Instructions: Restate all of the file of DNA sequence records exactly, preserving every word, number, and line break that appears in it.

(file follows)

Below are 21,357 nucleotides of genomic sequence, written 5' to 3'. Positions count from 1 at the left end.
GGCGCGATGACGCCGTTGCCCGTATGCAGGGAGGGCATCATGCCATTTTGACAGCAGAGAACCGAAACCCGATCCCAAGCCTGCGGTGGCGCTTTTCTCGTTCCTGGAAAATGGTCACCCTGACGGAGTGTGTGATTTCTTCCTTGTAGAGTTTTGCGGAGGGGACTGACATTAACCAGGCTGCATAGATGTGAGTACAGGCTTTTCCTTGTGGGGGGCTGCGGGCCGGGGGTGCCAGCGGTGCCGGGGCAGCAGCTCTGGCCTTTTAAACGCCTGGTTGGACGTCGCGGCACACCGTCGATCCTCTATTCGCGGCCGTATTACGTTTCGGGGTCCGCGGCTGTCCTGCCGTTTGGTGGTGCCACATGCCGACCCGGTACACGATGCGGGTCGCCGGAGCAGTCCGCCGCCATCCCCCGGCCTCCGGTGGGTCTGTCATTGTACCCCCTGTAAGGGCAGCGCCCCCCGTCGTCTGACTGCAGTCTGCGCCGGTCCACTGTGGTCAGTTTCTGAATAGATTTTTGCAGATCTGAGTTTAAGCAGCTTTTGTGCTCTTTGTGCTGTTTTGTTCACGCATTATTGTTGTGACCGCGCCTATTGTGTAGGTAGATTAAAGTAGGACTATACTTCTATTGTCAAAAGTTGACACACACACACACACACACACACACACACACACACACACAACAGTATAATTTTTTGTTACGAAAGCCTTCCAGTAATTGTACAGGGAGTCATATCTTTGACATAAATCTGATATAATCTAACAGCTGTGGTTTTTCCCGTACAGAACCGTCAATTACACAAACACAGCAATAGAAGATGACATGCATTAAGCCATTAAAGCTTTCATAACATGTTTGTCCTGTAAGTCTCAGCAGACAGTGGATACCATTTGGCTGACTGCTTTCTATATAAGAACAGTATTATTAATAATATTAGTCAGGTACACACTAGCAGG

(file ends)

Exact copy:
Below are 21,357 nucleotides of genomic sequence, written 5' to 3'. Positions count from 1 at the left end.
GGCGCGATGACGCCGTTGCCCGTATGCAGGGAGGGCATCATGCCATTTTGACAGCAGAGAACCGAAACCCGATCCCAAGCCTGCGGTGGCGCTTTTCTCGTTCCTGGAAAATGGTCACCCTGACGGAGTGTGTGATTTCTTCCTTGTAGAGTTTTGCGGAGGGGACTGACATTAACCAGGCTGCATAGATGTGAGTACAGGCTTTTCCTTGTGGGGGGCTGCGGGCCGGGGGTGCCAGCGGTGCCGGGGCAGCAGCTCTGGCCTTTTAAACGCCTGGTTGGACGTCGCGGCACACCGTCGATCCTCTATTCGCGGCCGTATTACGTTTCGGGGTCCGCGGCTGTCCTGCCGTTTGGTGGTGCCACATGCCGACCCGGTACACGATGCGGGTCGCCGGAGCAGTCCGCCGCCATCCCCCGGCCTCCGGTGGGTCTGTCATTGTACCCCCTGTAAGGGCAGCGCCCCCCGTCGTCTGACTGCAGTCTGCGCCGGTCCACTGTGGTCAGTTTCTGAATAGATTTTTGCAGATCTGAGTTTAAGCAGCTTTTGTGCTCTTTGTGCTGTTTTGTTCACGCATTATTGTTGTGACCGCGCCTATTGTGTAGGTAGATTAAAGTAGGACTATACTTCTATTGTCAAAAGTTGACACACACACACACACACACACACACACACACACACACACAACAGTATAATTTTTTGTTACGAAAGCCTTCCAGTAATTGTACAGGGAGTCATATCTTTGACATAAATCTGATATAATCTAACAGCTGTGGTTTTTCCCGTACAGAACCGTCAATTACACAAACACAGCAATAGAAGATGACATGCATTAAGCCATTAAAGCTTTCATAACATGTTTGTCCTGTAAGTCTCAGCAGACAGTGGATACCATTTGGCTGACTGCTTTCTATATAAGAACAGTATTATTAATAATATTAGTCAGGTACACACTAGCAGG